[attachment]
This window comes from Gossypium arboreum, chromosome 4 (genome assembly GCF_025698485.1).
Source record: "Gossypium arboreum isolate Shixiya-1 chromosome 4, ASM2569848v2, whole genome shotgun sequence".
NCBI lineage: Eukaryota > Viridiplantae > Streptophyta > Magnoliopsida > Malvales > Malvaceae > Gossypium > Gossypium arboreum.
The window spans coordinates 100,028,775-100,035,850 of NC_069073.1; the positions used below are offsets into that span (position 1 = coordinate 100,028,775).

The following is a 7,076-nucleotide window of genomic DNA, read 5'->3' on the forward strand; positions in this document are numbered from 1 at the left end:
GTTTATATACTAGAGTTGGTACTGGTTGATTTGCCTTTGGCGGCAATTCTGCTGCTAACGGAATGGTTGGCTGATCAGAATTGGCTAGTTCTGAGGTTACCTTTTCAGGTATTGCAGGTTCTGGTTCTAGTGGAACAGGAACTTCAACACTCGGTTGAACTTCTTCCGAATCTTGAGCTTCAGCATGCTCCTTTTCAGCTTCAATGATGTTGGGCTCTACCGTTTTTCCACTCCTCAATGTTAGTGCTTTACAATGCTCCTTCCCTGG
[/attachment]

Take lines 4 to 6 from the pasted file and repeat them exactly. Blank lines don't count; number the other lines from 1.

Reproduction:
The window spans coordinates 100,028,775-100,035,850 of NC_069073.1; the positions used below are offsets into that span (position 1 = coordinate 100,028,775).

The following is a 7,076-nucleotide window of genomic DNA, read 5'->3' on the forward strand; positions in this document are numbered from 1 at the left end:
GTTTATATACTAGAGTTGGTACTGGTTGATTTGCCTTTGGCGGCAATTCTGCTGCTAACGGAATGGTTGGCTGATCAGAATTGGCTAGTTCTGAGGTTACCTTTTCAGGTATTGCAGGTTCTGGTTCTAGTGGAACAGGAACTTCAACACTCGGTTGAACTTCTTCCGAATCTTGAGCTTCAGCATGCTCCTTTTCAGCTTCAATGATGTTGGGCTCTACCGTTTTTCCACTCCTCAATGTTAGTGCTTTACAATGCTCCTTCCCTGG